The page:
In my quest for oysters, I have to admit I get waylaid. Guay Tiaw Tom Yum Nahm Kon (Wild cod, prawns, salmon stuffed tofu, egg, beanspouts, cilantro, scallion , egg noodles in a rich hot and sour shrimp broth) from Thaiku lured me to Thai rather than oysters. Green curry on Vashon at May Kitchen lured me to the curried side. But now I am on an oyster quest. Nothing will stop me.
There are at least 17 varieties of oysters available in the South Puget Sound Oyster Appellation of Washington State. This appellation ranges from Port Townsend to Bellingham, WA. From the Chef’s Resources, these include:
- Bald Point
- Barron Point
- Chelsea Gem
- Eagle Rock
- Eld Inlet
- Gold Creek
- Little Skookum
- Olympic Miyagi
- Reach Island
- Sister Point
- Totten Virginica
- Wildcat Cove
Now this is oyster heaven.
I put out an inquiry on social media and a number of places were recommended. Two of the most highly suggested were Taylor’s Shellfish Farms where their tagline is “From Tide to Table” and The Walrus and the Carpenter in Ballard:
The Walrus and the Carpenter
Walked on a mile or so,
And then they rested on a rock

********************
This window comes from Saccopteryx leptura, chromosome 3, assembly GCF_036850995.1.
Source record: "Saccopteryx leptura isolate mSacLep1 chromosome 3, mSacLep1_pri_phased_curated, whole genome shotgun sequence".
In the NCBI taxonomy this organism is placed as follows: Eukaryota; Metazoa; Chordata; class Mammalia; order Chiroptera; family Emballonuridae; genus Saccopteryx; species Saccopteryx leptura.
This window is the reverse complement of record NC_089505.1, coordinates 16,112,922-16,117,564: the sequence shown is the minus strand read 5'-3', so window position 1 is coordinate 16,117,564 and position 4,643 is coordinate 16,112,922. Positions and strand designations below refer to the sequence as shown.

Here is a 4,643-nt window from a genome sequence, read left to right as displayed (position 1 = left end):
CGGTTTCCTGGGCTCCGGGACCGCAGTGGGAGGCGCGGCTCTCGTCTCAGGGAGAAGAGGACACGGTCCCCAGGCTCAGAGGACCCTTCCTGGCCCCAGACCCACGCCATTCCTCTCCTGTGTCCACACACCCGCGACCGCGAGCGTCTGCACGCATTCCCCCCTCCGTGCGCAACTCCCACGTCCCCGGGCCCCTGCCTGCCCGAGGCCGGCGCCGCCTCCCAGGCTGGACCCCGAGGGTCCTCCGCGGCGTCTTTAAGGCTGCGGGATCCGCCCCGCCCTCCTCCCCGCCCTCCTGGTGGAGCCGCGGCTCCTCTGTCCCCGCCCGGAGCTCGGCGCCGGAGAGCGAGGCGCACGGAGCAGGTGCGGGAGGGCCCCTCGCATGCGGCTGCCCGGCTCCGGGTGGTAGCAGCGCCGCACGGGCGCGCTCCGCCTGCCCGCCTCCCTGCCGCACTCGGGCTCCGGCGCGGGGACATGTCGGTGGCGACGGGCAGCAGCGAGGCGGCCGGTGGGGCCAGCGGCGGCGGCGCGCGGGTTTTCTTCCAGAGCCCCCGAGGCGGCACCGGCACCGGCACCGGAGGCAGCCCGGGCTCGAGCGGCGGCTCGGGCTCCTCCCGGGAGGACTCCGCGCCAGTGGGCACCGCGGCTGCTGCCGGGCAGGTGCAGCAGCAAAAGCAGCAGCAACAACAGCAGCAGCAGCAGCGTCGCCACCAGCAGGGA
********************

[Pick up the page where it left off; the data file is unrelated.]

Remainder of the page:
And all the little Oysters stood
And waited in a row.
The Walrus and the Carpenter, named after Lewis Carroll’s famous poem, is a “hot” restaurant. Located at 4743 Ballard Ave. NW, Seattle WA 98107 in Ballard, This neighborhood restaurant/bar is not far from the weekend Farmer’s Market. During the week they offer a happy hour from 4-6pm Monday through Friday.
But first you have to be able to find it.
The restaurant facing the street is NOT the Walrus and the Carpenter. You need to look for the little neon sign that leads to a nondescript corridor, that passes Barnacle (an Italian themed seafood bar owned by the same people) that finally leads to a bright, bustling seafood bar and restaurant.
The entry parallels the open kitchen and marble bar. Baskets of fresh oysters on ice tempt you immediately.
The menu is fairly straight forward. My selection of oysters du jour are Fanny Bay, Eld Inlet, Glacier, Houg Cove, Calm Cove and Totten.